In sleep medicine, we use a tool called an actigraph to measure how much sleep a patient gets, and at what time you sleep and awaken. The actigraph looks like a watch, and it is worn around the wrist or ankle. Inside of this watch is an accelerometer which records movement or motion. When you are more active, like when exercising or walking, the actigraph will record high activity. When you are asleep or resting, the actigraph will record low activity. The actigraph can be worn for weeks at a time, and will create a graph of your activity levels over that period.
An actigraph is helpful for your physician to track your sleep over a long period of time, especially with circadian rhythm sleep disorders. These are sleep conditions that affect the timing of sleep and wake cycles.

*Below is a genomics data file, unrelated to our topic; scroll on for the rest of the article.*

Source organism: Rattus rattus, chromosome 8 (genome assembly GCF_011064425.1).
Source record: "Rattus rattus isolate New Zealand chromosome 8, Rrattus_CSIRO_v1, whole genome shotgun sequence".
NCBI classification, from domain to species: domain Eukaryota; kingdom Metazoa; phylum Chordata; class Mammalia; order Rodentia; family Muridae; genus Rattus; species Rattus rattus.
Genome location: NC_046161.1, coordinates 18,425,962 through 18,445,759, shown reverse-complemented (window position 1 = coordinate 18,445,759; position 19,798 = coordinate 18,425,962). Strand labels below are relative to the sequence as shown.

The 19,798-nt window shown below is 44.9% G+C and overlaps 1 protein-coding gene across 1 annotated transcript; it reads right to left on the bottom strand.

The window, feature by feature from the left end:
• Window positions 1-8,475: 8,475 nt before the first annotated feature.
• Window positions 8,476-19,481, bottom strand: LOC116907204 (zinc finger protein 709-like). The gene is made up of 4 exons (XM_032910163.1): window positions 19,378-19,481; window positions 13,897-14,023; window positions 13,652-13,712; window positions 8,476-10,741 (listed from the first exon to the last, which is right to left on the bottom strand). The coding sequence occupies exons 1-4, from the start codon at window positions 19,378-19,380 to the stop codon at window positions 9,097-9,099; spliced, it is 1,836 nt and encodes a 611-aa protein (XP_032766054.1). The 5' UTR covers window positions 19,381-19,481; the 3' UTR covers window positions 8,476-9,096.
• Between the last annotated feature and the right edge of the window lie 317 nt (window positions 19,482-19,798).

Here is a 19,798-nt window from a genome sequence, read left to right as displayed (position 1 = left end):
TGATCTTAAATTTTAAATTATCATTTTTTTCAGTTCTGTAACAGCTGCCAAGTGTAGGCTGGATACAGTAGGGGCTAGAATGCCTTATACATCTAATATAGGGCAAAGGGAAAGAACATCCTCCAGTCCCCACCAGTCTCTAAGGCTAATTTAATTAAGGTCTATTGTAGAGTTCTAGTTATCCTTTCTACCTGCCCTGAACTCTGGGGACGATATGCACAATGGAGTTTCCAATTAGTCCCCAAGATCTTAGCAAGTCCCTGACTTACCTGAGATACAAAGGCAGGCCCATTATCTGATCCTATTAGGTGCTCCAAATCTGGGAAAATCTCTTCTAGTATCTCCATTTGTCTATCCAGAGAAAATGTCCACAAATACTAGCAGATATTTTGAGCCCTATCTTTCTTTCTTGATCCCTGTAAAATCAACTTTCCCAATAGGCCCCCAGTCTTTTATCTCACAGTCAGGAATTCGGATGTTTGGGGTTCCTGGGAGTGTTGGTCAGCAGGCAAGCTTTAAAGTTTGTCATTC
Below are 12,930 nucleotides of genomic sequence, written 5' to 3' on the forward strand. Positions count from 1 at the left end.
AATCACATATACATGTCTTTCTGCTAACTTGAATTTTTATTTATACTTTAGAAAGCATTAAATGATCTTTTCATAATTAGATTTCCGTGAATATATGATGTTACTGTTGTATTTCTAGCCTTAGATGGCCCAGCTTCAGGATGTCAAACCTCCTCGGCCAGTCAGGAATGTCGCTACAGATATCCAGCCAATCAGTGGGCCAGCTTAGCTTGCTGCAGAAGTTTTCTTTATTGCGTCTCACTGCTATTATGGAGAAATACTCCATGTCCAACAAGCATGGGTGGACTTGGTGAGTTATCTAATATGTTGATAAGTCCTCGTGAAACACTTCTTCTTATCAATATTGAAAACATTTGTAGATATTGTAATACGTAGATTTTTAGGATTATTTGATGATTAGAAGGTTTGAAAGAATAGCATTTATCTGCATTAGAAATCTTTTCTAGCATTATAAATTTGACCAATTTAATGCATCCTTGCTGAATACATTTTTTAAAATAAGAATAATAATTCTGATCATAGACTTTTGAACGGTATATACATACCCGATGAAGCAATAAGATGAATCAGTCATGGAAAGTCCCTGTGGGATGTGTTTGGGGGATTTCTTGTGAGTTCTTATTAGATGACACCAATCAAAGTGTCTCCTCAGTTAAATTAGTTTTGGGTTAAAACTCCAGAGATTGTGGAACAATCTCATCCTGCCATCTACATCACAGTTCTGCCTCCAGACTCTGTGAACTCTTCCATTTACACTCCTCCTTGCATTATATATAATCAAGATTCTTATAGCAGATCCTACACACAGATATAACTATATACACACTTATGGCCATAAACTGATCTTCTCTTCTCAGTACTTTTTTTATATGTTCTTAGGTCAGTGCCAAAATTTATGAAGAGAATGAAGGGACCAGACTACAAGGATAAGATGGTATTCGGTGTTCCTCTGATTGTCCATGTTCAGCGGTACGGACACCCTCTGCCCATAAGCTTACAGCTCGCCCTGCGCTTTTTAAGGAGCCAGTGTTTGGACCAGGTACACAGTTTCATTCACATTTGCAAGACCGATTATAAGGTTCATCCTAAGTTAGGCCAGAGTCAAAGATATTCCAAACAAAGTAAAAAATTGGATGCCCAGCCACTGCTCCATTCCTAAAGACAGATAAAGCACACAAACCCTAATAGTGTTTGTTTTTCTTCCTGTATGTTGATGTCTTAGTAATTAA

Dr. Shirley Jones's, patient emphasis is Alpha-1 Antitrypsin Deficiency, Chronic Obstructive Pulmonary Disease, General Pulmonary Medicine, Intensive Care Unit Delirium, Quality Improvement, Sleep Disorders. She also serves as Assistant Professor of Internal Medicine with the Texas A&M Health Science Center College of Medicine.